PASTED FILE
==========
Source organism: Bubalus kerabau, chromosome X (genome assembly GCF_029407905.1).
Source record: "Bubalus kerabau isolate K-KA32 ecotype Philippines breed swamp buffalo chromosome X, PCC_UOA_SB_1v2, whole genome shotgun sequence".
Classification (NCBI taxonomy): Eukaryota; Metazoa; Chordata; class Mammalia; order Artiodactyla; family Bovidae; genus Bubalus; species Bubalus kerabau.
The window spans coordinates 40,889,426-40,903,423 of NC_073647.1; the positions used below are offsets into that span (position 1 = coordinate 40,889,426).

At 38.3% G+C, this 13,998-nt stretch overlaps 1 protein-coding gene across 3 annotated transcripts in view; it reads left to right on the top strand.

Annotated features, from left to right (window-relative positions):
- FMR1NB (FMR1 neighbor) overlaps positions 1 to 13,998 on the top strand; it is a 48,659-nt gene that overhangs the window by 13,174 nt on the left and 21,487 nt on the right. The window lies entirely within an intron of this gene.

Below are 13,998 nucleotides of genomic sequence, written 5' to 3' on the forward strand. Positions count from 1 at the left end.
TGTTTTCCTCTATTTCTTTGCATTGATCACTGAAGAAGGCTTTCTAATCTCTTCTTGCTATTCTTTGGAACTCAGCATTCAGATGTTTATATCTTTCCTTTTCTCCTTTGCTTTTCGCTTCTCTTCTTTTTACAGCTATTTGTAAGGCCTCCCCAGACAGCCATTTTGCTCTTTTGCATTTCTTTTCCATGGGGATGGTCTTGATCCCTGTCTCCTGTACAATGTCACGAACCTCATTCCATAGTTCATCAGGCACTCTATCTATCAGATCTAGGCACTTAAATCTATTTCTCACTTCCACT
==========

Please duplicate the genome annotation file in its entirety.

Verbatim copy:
Source organism: Bubalus kerabau, chromosome X (genome assembly GCF_029407905.1).
Source record: "Bubalus kerabau isolate K-KA32 ecotype Philippines breed swamp buffalo chromosome X, PCC_UOA_SB_1v2, whole genome shotgun sequence".
Classification (NCBI taxonomy): Eukaryota; Metazoa; Chordata; class Mammalia; order Artiodactyla; family Bovidae; genus Bubalus; species Bubalus kerabau.
The window spans coordinates 40,889,426-40,903,423 of NC_073647.1; the positions used below are offsets into that span (position 1 = coordinate 40,889,426).

At 38.3% G+C, this 13,998-nt stretch overlaps 1 protein-coding gene across 3 annotated transcripts in view; it reads left to right on the top strand.

Annotated features, from left to right (window-relative positions):
- FMR1NB (FMR1 neighbor) overlaps positions 1 to 13,998 on the top strand; it is a 48,659-nt gene that overhangs the window by 13,174 nt on the left and 21,487 nt on the right. The window lies entirely within an intron of this gene.

Below are 13,998 nucleotides of genomic sequence, written 5' to 3' on the forward strand. Positions count from 1 at the left end.
TGTTTTCCTCTATTTCTTTGCATTGATCACTGAAGAAGGCTTTCTAATCTCTTCTTGCTATTCTTTGGAACTCAGCATTCAGATGTTTATATCTTTCCTTTTCTCCTTTGCTTTTCGCTTCTCTTCTTTTTACAGCTATTTGTAAGGCCTCCCCAGACAGCCATTTTGCTCTTTTGCATTTCTTTTCCATGGGGATGGTCTTGATCCCTGTCTCCTGTACAATGTCACGAACCTCATTCCATAGTTCATCAGGCACTCTATCTATCAGATCTAGGCACTTAAATCTATTTCTCACTTCCACT